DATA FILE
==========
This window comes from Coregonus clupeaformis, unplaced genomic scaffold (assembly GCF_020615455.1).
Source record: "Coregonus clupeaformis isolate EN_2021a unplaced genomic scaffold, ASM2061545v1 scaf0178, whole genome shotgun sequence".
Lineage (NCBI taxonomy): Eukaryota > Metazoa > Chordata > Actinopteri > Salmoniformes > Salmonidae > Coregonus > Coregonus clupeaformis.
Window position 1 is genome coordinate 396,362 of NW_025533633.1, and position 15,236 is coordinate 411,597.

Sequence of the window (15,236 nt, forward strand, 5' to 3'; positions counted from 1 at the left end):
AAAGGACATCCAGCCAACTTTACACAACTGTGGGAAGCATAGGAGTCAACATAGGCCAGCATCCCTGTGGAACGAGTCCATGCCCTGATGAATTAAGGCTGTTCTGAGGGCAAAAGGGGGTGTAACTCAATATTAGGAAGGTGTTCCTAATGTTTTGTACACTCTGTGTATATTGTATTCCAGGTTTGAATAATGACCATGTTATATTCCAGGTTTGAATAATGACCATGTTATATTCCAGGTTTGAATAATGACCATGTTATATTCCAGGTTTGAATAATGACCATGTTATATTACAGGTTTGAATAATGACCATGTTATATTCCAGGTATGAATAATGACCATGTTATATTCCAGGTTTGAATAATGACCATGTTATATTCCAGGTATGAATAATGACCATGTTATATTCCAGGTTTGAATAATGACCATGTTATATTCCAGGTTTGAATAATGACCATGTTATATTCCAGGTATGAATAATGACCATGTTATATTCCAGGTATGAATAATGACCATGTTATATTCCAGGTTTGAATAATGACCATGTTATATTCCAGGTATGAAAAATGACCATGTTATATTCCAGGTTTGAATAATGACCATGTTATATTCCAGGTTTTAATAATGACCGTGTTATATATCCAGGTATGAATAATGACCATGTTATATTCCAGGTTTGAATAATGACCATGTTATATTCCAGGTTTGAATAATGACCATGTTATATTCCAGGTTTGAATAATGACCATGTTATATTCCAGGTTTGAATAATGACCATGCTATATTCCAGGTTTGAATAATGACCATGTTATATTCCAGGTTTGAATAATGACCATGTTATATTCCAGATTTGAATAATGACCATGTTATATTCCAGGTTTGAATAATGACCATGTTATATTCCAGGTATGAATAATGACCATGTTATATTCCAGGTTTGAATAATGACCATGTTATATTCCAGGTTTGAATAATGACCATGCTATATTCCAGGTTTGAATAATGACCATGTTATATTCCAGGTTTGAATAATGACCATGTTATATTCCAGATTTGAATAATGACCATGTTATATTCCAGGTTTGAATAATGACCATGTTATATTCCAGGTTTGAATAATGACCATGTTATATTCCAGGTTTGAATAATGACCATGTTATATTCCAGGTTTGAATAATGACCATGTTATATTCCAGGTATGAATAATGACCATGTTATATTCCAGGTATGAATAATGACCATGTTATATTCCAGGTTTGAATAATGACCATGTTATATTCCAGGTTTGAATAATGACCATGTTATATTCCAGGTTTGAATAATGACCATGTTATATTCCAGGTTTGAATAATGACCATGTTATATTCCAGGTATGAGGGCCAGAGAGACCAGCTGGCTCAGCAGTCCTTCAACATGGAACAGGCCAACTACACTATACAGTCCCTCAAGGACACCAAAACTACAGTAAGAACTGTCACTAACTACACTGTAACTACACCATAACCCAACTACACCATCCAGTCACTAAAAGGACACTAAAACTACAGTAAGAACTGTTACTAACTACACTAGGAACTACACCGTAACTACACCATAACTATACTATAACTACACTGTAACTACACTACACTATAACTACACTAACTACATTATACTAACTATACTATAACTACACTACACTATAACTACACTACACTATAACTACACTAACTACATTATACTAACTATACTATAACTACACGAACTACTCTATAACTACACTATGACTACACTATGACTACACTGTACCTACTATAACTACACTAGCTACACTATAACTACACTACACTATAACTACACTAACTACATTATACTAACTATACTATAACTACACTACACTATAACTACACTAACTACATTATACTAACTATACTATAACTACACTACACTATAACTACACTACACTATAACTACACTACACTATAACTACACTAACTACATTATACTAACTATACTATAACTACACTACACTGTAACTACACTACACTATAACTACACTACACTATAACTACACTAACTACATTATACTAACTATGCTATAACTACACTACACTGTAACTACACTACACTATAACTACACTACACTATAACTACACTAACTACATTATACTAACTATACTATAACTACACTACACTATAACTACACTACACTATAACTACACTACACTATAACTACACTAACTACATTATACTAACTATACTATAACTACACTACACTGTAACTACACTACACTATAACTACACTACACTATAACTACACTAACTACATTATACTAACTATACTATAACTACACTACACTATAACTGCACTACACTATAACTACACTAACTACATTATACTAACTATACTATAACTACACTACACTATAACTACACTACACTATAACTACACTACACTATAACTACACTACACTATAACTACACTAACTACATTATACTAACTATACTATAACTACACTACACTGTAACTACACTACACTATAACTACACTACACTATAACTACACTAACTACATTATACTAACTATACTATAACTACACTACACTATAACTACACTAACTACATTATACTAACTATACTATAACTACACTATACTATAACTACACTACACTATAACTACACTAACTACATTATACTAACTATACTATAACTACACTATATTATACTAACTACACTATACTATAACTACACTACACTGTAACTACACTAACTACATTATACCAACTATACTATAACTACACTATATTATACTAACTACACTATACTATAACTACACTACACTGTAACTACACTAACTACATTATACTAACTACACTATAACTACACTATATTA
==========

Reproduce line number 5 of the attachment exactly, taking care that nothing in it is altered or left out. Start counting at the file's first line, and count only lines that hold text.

Sequence of the window (15,236 nt, forward strand, 5' to 3'; positions counted from 1 at the left end):